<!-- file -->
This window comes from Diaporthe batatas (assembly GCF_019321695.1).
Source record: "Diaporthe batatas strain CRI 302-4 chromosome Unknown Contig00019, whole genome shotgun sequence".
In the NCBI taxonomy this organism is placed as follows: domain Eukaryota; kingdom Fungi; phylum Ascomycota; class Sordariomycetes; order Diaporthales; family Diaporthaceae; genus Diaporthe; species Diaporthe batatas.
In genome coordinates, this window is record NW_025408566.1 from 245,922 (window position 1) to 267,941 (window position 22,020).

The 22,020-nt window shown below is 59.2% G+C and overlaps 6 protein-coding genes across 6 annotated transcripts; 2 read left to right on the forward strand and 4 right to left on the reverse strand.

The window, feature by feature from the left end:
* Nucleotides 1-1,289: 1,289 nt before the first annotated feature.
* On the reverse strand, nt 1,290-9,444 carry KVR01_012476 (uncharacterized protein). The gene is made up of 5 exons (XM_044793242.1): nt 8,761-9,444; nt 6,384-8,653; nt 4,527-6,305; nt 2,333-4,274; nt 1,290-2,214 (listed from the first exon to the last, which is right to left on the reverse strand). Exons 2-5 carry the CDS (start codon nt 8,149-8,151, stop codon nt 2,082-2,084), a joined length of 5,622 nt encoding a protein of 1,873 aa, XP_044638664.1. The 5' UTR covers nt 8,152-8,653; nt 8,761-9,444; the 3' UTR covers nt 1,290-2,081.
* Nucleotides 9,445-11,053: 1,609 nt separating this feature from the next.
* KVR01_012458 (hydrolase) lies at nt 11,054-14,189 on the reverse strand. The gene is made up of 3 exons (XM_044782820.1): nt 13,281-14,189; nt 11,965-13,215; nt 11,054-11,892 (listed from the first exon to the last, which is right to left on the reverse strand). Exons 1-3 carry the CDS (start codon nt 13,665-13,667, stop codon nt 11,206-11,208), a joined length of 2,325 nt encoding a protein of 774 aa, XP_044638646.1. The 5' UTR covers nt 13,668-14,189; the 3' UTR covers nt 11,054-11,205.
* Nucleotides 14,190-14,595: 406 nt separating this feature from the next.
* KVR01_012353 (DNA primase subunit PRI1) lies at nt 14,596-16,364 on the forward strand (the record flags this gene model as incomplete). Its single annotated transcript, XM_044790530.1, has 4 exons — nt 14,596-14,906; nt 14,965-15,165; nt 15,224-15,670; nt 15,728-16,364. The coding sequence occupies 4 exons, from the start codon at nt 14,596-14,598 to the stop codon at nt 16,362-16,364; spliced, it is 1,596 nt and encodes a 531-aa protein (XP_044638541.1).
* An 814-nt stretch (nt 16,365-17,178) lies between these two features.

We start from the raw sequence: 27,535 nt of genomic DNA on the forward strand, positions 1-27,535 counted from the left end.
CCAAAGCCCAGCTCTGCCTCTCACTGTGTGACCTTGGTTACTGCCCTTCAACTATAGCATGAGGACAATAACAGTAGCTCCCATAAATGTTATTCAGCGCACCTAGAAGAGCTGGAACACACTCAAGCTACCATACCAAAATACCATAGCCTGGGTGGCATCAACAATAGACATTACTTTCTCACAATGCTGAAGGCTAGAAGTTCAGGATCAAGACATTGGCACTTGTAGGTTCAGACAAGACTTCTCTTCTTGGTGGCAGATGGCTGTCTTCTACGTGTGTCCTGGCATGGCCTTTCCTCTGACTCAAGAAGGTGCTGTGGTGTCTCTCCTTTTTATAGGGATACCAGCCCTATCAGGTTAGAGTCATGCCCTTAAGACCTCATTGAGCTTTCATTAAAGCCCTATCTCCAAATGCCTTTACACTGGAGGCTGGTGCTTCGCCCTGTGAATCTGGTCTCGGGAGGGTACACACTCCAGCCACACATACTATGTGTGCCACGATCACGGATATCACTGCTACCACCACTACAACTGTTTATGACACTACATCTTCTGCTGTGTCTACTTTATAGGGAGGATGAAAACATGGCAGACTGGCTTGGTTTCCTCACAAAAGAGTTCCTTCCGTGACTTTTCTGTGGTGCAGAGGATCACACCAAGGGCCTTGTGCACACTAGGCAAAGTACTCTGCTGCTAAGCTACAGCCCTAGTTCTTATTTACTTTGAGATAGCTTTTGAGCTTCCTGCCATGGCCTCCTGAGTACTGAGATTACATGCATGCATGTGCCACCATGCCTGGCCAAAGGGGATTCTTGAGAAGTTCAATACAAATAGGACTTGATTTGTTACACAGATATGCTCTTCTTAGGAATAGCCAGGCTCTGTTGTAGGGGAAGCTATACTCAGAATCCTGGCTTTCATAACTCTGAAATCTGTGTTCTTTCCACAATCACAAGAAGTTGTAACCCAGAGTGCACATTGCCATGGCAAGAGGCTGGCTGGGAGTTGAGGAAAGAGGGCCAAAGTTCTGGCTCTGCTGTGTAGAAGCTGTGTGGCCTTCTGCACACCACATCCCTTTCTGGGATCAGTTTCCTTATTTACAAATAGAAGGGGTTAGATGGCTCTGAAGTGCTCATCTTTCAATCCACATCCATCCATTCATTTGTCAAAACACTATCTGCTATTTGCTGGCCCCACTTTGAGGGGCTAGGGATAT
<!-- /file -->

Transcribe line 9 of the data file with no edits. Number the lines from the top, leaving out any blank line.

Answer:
* Nucleotides 9,445-11,053: 1,609 nt separating this feature from the next.